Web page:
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kingpin

[king-pin] /ˈkɪŋˌpɪn/
noun
1.
Bowling.
  1. headpin.
  2. the pin at the center; the number five pin.
2.
Informal. the person of chief importance in a corporation, movement, undertaking, etc.
3.
Informal. the chief element of any system, plan, or the like.
4.
a kingbolt.
5.
either of the pins that are a part of the mechanism for turning the front wheels in some automotive steering systems.
Origin
1795-1805
1795-1805; king + pin
Dictionary.com Unabridged
Based on the Random House Dictionary, © Random House, Inc. 2014.
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Examples for kingpin
  • With enough seats set aside to accommodate a sizable entourage, the kingpin himself rolled in after the opening credits.
  • The report proposes what many of us have long advocated: a drug kingpin statute.
  • So instead of touting a big drug seizure, or crowing when it puts a kingpin behind bars, it tracks the street price of heroin.
  • He's the second drug kingpin to be taken down in less than a month.
  • The kingpin, a part of the fifth wheel connection, is the pivot point between the tractor and semitrailer.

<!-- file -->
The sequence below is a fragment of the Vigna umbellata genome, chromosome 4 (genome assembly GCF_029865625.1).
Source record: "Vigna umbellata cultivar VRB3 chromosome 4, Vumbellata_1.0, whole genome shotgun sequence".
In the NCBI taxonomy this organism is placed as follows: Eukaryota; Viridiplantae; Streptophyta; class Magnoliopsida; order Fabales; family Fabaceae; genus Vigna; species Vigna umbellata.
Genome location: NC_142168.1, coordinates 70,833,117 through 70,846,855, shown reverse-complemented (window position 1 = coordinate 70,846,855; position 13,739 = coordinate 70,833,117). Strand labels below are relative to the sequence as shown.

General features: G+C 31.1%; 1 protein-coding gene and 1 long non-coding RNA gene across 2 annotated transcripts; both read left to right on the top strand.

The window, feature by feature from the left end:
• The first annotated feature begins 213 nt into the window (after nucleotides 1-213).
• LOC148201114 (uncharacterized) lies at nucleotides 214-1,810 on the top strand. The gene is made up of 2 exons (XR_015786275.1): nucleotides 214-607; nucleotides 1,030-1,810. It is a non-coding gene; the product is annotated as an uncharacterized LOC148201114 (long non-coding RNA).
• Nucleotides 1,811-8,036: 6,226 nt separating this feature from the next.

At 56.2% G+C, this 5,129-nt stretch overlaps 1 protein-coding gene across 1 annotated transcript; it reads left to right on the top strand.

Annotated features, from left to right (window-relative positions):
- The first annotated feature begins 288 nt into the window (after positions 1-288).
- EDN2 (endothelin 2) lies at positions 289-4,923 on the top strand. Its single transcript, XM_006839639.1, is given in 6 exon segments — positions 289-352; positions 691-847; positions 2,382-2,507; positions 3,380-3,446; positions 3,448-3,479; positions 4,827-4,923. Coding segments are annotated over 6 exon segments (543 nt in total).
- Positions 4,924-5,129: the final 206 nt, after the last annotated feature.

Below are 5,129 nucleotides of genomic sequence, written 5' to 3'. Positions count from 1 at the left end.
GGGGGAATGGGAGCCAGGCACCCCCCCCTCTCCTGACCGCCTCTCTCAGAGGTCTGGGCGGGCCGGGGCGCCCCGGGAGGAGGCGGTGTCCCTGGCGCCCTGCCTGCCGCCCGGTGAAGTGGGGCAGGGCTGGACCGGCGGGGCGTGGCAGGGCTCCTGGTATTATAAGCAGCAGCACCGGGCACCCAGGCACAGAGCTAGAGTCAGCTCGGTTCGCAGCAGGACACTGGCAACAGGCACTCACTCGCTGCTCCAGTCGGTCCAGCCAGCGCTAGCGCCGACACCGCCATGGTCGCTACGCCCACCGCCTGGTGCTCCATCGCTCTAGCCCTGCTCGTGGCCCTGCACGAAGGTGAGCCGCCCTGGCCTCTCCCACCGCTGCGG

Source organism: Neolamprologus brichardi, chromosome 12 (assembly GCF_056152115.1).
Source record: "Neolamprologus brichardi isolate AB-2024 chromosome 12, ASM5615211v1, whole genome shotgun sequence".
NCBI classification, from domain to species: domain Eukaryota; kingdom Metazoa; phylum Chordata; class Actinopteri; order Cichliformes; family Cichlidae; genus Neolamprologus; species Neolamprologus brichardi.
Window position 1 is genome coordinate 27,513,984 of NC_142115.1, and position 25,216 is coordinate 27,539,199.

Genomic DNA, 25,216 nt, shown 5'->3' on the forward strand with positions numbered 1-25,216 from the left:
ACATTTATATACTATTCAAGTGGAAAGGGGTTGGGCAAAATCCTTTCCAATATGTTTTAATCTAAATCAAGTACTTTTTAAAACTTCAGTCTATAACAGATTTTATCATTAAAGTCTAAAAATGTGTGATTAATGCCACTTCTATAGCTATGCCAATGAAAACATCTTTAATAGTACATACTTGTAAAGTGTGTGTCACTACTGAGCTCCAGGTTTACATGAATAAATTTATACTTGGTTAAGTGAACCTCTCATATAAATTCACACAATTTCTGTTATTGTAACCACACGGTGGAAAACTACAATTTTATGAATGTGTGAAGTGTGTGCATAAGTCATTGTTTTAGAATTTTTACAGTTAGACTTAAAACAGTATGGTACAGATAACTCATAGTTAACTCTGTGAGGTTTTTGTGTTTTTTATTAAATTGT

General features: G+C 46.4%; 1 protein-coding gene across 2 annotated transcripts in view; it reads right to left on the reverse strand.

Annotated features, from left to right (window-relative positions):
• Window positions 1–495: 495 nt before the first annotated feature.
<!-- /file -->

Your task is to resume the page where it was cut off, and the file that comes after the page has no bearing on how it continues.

• The kingpin was the final boss in all versions except for game boy, which used jigsaw.
British Dictionary definitions for kingpin

kingpin

/ˈkɪŋˌpɪn/
noun
1.
the most important person in an organization
2.
the crucial or most important feature of a theory, argument, etc
3.
Also called (Brit) swivel pin. a pivot pin that provides a steering joint in a motor vehicle by securing the stub axle to the axle beam
4.
(tenpin bowling) the front pin in the triangular arrangement of the ten pins
5.
(in ninepins) the central pin in the diamond pattern of the nine pins
Collins English Dictionary - Complete & Unabridged 2012 Digital Edition
© William Collins Sons & Co. Ltd. 1979, 1986 © HarperCollins
Publishers 1998, 2000, 2003, 2005, 2006, 2007, 2009, 2012
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Word Origin and History for kingpin
n.

also king-pin, 1801 as the name of the large pin in the game of kayles (similar to bowls except a club or stick was thrown instead of a ball; cf. "Games, Gaming and Gamesters' Laws," Frederick Brandt, London, 1871), from king with a sense of "chief" + pin (n.). The modern use is mainly figurative and is perhaps from the word's use as another name for the king-bolt (itself from 1825) in a machinery, though the figurative use is attested earlier (1867) than the literal.

Online Etymology Dictionary, © 2010 Douglas Harper
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